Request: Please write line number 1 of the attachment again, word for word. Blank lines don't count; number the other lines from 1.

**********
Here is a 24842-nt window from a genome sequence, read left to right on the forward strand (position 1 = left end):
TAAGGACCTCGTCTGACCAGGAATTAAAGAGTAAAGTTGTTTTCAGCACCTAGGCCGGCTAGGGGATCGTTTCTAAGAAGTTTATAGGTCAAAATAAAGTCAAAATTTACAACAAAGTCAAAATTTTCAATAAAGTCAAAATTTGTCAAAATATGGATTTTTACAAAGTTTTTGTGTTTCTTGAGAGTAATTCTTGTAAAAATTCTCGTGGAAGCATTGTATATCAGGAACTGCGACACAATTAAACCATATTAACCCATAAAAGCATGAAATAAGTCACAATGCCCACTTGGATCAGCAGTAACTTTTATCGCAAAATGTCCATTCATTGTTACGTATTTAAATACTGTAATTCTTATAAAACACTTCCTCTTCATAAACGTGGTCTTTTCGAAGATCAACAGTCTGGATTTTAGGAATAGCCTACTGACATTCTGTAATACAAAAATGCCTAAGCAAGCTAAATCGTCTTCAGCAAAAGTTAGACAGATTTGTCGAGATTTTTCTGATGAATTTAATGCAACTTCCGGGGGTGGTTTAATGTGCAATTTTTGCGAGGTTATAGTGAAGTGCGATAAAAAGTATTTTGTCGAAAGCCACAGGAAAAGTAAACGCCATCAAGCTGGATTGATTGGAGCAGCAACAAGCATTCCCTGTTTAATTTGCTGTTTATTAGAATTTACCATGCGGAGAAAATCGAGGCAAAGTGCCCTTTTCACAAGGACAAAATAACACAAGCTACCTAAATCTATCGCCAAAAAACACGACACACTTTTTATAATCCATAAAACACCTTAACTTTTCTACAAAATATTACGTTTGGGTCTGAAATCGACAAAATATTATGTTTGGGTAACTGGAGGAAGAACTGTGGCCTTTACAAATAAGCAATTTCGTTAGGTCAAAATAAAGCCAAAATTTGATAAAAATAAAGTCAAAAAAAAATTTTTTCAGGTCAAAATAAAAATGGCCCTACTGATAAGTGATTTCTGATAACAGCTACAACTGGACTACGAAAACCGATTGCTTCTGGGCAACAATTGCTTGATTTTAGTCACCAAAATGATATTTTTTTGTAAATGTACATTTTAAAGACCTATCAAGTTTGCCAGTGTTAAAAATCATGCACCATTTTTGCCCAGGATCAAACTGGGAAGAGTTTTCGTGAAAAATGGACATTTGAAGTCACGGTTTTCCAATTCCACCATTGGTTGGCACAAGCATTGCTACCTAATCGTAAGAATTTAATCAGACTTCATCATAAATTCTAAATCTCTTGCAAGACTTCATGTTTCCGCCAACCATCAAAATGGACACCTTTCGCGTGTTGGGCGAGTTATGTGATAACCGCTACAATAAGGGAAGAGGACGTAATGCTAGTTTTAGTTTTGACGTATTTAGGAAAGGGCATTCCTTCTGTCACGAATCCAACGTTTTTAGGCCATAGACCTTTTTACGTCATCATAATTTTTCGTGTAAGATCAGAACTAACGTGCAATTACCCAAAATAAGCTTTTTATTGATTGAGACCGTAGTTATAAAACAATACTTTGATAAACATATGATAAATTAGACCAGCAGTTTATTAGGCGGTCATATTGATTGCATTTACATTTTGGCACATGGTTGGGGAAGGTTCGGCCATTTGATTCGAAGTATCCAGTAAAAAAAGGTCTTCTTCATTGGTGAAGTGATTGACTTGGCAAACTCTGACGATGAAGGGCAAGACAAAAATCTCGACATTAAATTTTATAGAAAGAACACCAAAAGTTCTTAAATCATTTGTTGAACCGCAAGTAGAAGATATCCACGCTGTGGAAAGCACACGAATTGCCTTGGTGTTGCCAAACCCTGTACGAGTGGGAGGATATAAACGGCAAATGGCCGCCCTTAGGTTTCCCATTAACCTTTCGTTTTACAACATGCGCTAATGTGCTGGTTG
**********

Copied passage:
Here is a 24842-nt window from a genome sequence, read left to right on the forward strand (position 1 = left end):